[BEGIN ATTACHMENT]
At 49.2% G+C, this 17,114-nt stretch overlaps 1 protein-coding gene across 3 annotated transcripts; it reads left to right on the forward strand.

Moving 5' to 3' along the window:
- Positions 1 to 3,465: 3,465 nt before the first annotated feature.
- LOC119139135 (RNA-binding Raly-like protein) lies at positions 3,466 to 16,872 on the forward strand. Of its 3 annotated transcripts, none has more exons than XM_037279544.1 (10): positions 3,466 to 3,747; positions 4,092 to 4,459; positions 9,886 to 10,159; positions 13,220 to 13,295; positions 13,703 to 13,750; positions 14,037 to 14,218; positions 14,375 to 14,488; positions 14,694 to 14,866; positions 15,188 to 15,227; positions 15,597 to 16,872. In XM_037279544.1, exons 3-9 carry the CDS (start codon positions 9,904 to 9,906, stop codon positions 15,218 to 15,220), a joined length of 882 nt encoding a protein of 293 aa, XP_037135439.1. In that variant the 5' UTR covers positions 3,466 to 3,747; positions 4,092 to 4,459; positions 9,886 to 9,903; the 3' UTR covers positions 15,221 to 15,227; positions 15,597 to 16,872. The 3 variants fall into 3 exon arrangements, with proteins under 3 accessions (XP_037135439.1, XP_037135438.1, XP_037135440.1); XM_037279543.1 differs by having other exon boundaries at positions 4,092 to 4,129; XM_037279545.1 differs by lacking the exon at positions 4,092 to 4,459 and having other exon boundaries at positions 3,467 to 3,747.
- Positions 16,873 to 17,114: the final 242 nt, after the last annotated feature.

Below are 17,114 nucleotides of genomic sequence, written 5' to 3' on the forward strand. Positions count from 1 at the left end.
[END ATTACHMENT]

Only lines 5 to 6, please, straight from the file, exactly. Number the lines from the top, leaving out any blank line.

- Positions 16,873 to 17,114: the final 242 nt, after the last annotated feature.

Below are 17,114 nucleotides of genomic sequence, written 5' to 3' on the forward strand. Positions count from 1 at the left end.